Thursday, May 09, 2013

Same Issue, Same Focus

Another year, another successful March for Life.

One wouldn't know it from the state-funded mouthpiece, CBC, save this article cementing my belief that journalists are hacks, partisan ones, at that:

Anti-abortion movement rebrands, adopts human rights focus

The pro-life movement has always been human rights oriented. The protection of human life in its most vulnerable stages is particularly related to the goal of human rights protection and furtherance. It has been arguing that human life should be respected from conception until natural death and that pragmatic solutions are required to avoid the deliberate ending of it. Pro-lifers have joined picket lines, marched, handed out pamphlets, counselled women, raised funds and life necessities for them and a lot more, much to the deliberate ignorance of the pro-abortion movement which includes a very compliant and partisan media.

The theme of this year's March for Life, which merited scant mention from the CBC, is gendercide, the deliberate elimination of female unborn babies through sex-selection abortions. A common practice among certain ethnic groups, gendercide presents a peculiar dilemma for pro-abortionists and their enablers. On the one hand, they have to admit that culture matters and that the chauvinistic preference of boys over girls not only contradicts liberal Western values but will present various socio-political and demographic problems in the long run. On the other hand, opposition, however minor, to this particular kind of abortion will force pro-abortionists to admit that what they are in favour of is destroying a human life endangered because of outmoded cultural beliefs. It's a vicious circle, unenviable for the rigid thinking of a cultish movement.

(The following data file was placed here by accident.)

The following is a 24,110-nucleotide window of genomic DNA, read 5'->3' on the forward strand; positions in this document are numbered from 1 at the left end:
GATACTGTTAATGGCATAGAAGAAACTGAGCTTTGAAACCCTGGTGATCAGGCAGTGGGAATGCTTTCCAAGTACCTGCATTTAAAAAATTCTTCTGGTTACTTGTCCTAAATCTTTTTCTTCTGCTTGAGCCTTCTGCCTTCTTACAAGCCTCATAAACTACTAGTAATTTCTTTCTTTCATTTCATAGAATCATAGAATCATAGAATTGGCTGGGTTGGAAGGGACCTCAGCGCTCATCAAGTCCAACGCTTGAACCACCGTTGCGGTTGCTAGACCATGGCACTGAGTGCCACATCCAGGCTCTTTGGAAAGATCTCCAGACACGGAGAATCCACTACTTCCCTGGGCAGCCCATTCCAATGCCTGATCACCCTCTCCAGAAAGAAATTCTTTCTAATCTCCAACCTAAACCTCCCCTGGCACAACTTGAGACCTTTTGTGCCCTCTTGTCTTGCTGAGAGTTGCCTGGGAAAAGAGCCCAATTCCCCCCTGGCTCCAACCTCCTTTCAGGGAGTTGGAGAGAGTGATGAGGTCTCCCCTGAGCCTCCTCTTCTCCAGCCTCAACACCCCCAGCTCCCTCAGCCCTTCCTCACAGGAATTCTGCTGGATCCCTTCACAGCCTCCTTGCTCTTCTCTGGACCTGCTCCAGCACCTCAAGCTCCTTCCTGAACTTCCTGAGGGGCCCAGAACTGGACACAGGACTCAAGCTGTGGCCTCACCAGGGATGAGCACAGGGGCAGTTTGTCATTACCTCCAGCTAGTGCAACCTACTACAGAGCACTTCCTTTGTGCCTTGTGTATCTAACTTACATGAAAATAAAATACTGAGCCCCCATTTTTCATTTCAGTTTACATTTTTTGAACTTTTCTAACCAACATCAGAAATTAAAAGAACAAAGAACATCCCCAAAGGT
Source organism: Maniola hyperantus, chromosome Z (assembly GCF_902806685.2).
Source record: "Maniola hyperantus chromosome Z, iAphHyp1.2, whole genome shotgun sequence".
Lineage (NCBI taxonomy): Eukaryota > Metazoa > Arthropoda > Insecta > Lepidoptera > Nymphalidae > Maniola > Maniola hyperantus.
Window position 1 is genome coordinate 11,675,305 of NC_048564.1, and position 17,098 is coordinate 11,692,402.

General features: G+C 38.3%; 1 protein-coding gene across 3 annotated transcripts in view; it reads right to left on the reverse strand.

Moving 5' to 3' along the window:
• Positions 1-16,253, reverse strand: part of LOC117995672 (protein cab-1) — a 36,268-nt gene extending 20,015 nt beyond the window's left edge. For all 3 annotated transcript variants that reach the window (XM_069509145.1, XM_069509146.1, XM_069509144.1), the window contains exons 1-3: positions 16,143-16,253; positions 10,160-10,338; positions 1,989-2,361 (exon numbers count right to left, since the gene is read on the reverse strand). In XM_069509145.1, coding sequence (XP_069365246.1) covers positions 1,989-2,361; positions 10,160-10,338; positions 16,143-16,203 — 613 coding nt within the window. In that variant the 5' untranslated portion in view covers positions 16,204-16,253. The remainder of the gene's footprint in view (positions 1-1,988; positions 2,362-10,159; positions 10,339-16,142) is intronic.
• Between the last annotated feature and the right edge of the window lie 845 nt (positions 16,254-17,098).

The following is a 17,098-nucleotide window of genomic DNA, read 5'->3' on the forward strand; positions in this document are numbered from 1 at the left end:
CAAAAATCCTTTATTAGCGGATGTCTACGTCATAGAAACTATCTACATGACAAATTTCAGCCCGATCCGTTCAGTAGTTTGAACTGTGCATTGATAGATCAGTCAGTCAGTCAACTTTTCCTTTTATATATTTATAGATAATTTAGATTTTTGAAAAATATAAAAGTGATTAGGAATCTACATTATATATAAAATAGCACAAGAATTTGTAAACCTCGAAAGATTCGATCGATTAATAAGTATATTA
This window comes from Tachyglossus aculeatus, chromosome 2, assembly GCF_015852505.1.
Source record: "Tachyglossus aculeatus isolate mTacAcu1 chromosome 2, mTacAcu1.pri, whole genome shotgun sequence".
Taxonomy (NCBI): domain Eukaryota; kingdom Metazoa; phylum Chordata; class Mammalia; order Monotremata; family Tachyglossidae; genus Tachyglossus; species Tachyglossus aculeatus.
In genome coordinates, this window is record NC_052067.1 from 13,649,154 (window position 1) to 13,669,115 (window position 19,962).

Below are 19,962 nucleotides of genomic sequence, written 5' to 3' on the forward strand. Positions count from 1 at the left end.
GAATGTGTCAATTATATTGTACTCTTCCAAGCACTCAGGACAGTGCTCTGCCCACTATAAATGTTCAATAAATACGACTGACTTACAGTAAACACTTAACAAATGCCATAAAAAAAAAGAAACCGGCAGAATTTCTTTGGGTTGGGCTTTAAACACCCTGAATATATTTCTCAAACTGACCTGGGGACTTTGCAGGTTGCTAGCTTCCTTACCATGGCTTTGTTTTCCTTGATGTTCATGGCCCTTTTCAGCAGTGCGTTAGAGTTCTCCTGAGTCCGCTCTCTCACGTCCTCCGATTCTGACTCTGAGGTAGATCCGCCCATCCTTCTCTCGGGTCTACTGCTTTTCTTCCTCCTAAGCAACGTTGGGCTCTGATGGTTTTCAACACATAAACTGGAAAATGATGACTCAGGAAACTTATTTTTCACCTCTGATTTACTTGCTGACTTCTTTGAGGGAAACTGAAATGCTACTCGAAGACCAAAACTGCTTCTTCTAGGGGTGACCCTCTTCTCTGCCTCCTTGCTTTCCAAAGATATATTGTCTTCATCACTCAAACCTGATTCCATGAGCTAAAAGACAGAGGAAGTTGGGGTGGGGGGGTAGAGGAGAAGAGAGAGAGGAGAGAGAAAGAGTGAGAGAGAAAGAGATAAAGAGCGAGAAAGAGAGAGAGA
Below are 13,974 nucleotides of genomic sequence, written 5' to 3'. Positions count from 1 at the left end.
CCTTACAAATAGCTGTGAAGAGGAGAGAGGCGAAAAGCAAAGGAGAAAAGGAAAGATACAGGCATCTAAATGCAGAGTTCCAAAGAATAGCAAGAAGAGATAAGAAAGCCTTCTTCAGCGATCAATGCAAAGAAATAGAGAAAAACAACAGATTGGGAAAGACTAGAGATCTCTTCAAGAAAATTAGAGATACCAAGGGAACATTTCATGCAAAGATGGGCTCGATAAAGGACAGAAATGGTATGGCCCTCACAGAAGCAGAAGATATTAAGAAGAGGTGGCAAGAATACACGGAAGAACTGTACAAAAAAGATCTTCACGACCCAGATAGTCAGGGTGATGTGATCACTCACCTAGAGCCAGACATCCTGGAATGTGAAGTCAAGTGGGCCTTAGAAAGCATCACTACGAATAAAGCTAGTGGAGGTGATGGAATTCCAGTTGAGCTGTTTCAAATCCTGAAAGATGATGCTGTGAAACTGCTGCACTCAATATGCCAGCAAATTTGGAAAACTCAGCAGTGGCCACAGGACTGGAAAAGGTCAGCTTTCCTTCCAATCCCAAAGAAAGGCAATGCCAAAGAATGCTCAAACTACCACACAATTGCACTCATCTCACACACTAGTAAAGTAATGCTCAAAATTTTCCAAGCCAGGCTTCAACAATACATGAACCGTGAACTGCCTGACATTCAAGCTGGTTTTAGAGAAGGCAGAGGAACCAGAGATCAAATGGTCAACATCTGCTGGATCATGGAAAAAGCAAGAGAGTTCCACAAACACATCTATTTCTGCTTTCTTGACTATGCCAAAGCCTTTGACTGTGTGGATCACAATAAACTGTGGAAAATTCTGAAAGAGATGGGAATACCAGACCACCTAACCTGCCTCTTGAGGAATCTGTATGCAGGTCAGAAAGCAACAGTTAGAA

CBC's article dutifully frames the narrative of this issue in an intellectually and morally dishonest fashion. Nothing unusual for a news agency that can't decide if Prime Minister Harper is pro-life or pro-abortion in the face of MPs whose mere mention of abortion sets the jittery into panic mode.

From the article:

Politicians, activists and others who want to see limits on abortion are using new arguments to make their case, adopting language usually used by human rights advocates.

Terms like "gendercide" — aborting female fetuses in the hope of having male children instead — and "pre-born rights," as well as stories of women who say they were coerced into ending their pregnancies, are framing the argument against abortion as a human rights issue.
Again, since when was the pro-life movement never about human rights? The inalienable right to life from which all other rights exist seems to escape logical notice just as the practice of sex-selection abortion has. One would think that a practice that can demographically and politically change the country might be of more interest than what political studies scholars believe the direction the pro-life movement is taking. The "re-branding" bent is not just dishonest but is distracting. Sex-selection abortion is just one aspect of an ongoing debate, not a completely new issue altogether.

One might ask what focus the CBC should adopt if it wishes to remain relevant.

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